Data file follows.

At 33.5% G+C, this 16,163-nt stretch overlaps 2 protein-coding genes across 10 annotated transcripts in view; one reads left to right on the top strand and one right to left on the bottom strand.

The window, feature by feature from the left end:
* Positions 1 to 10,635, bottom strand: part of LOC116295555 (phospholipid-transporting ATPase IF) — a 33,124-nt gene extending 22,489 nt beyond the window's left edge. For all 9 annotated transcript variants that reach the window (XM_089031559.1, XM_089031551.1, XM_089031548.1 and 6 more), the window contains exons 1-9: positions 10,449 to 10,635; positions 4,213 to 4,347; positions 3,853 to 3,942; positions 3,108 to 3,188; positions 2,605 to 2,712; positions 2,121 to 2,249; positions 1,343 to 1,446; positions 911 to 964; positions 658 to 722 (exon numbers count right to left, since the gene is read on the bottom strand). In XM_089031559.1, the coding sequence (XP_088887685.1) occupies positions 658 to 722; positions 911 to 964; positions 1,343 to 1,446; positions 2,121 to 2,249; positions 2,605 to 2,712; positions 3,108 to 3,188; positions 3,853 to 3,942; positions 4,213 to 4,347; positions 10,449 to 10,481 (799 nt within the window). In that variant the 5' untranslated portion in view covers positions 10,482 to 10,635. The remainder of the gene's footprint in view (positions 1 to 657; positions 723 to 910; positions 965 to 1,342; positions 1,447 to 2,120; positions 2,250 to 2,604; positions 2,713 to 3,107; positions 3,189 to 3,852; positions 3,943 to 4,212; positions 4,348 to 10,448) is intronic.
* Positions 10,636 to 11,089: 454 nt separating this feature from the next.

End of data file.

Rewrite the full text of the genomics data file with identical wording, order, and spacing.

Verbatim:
At 33.5% G+C, this 16,163-nt stretch overlaps 2 protein-coding genes across 10 annotated transcripts in view; one reads left to right on the top strand and one right to left on the bottom strand.

The window, feature by feature from the left end:
* Positions 1 to 10,635, bottom strand: part of LOC116295555 (phospholipid-transporting ATPase IF) — a 33,124-nt gene extending 22,489 nt beyond the window's left edge. For all 9 annotated transcript variants that reach the window (XM_089031559.1, XM_089031551.1, XM_089031548.1 and 6 more), the window contains exons 1-9: positions 10,449 to 10,635; positions 4,213 to 4,347; positions 3,853 to 3,942; positions 3,108 to 3,188; positions 2,605 to 2,712; positions 2,121 to 2,249; positions 1,343 to 1,446; positions 911 to 964; positions 658 to 722 (exon numbers count right to left, since the gene is read on the bottom strand). In XM_089031559.1, the coding sequence (XP_088887685.1) occupies positions 658 to 722; positions 911 to 964; positions 1,343 to 1,446; positions 2,121 to 2,249; positions 2,605 to 2,712; positions 3,108 to 3,188; positions 3,853 to 3,942; positions 4,213 to 4,347; positions 10,449 to 10,481 (799 nt within the window). In that variant the 5' untranslated portion in view covers positions 10,482 to 10,635. The remainder of the gene's footprint in view (positions 1 to 657; positions 723 to 910; positions 965 to 1,342; positions 1,447 to 2,120; positions 2,250 to 2,604; positions 2,713 to 3,107; positions 3,189 to 3,852; positions 3,943 to 4,212; positions 4,348 to 10,448) is intronic.
* Positions 10,636 to 11,089: 454 nt separating this feature from the next.